Title: Mad Rat Dead
Developer: Nippon Ichi Software
Release Date: October 30, 2020
Reviewed On: Switch
Mad Rat Dead happens to be a game I knew literally nothing about before playing. And to be honest, I’m glad I didn’t because it turned out to be such a bizarre, entertaining mesh of normally disconnected concepts that blend and creates something magical.
During Mad Rat Dead, you play as a rat simply named, Mad Rat. After dying from being dissected by a human, he desires nothing more than vengeance against his murderer. A strange being appears, calling itself the “Rat God,” and grants him the ability to turn back time and live through his final day again to fulfill that wish.
The narrative sounds strange but relatively simple in concept. However, believe it or not, this story gets far deeper and intricate than what lays on the surface, with unexpected plot twists abound. By the end, I found myself legitimately invested and emotionally impacted. While I would not say this title’s main draw is its story, it is not something to be slept on. It is amazingly competent, with genuine, heartfelt writing that can really pull you in. I can’t say much more than that, though, since experiencing it blindly can really enhance the enjoyment.
The gameplay is where Mad Rat Dead truly shines, albeit with a few blemishes that detract from the overall experience. This is a rhythm platformer, a rare but not unheard of hybrid. Players control Mad Rat by jumping, charging, and dashing to the song’s rhythm that is playing. A UI at the bottom expertly dictates when the beats arrive, alerting players when they should perform an action to keep up with the beat.
While players do not always have to consistently follow the rhythm to survive or get through the stage, pressing buttons in time with the beat offers great boosts in speed. That boost is sometimes required to reach far off platforms or get past widely placed obstacles. Following beats and pressing buttons at the correct time will also result in a higher rank. This is definitely better grasped through experience rather than explanation due to its rhythmic nature. A title I can compare this to is Crypt of the Necrodancer due to it following the same general philosophy of moving with the rhythm.
As you move to the beat, you may get yourself into some trouble. Luckily, you can also turn back time after getting hit, which does feel a little arbitrary and tacked on for gameplay purposes, but it does serve a function in the main plot so that I can excuse it for that much.
When you get into the rhythm of a song and traverse stages with nothing but just your reflexes guiding you, Mad Rat Dead is pure bliss. This holds especially true thanks to the masterful soundtrack. Any rhythm game worthy of its salt requires a catchy, engaging soundtrack, and Mad Rat Dead certainly does not disappoint. With a mix of super high tempo, fast-paced tracks to slow and melancholic ones, this title provides a solid music selection. The tracklist is not particularly large, but there is definitely quality here.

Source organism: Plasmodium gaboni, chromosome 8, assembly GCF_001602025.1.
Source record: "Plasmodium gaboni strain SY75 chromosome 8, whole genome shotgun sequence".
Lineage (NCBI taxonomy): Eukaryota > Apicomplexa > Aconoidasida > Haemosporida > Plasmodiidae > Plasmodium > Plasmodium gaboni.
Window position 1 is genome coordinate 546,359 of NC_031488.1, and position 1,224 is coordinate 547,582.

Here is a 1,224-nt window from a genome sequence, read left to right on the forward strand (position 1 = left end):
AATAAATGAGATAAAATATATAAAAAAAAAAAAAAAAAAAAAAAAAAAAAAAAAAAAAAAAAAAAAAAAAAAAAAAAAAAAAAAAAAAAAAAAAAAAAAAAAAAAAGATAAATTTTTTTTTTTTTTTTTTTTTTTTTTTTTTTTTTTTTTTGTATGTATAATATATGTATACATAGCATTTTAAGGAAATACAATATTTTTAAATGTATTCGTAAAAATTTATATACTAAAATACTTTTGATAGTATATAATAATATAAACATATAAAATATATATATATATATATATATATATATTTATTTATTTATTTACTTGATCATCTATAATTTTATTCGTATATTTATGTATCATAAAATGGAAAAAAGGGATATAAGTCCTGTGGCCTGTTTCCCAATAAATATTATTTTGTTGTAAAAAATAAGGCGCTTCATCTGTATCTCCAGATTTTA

So, for the most part, Mad Rat Dead is an addicting, fun time. There is one issue that really holds it back for me, though, that being jump attacks. This may sound oddly specific, but the way this mechanic functions is inconsistent and unreliable. Sometimes in stages, and more often in the later ones, you will have to attack multiple air enemies to get past a wide bottomless pit. For reasons that I couldn’t quite identify, this simply doesn’t work sometimes. Regardless of proximity to the enemy or how soon you try to trigger it, the jump attack just does not function at points.
Whenever it worked, it felt absurdly random, and I had no idea what I did differently. This was the main issue that really held me back from enjoying some of the stages to their fullest extents. For example, I would be pretty close to an enemy or time it just after a previous jump, but it just would not go through. I could certainly be misunderstanding how this works, and if that’s the case, I retract any negative statements. Still, as it stands, this mechanic is the sole, stark blemish on an otherwise engaging rhythm platformer.
Additionally, while boss battles are few and far between, they felt a little too gimmicky and did not feel like they properly synergized with the rhythmic aspect of this game whatsoever. They felt more like traditional platforming title boss fights, with the rhythm itself not playing much of a prominent role. It isn’t a huge issue mind you, just came off as a bit odd and jarring compared to the normal stages.
It’s also possible to replay any of the stages with different tracks, which really heightens replay value since you aren’t shackled to a single track per stage. There are also in-game trophies you can earn for achieving S ranks, among other such accolades.
Mad Rat Dead is a quality rhythm-based platformer that you may not have been expecting. If you can get past the problematic jump attack, you get to experience a blissful and upbeat soundtrack across an addictive gameplay loop and surprisingly unique story.
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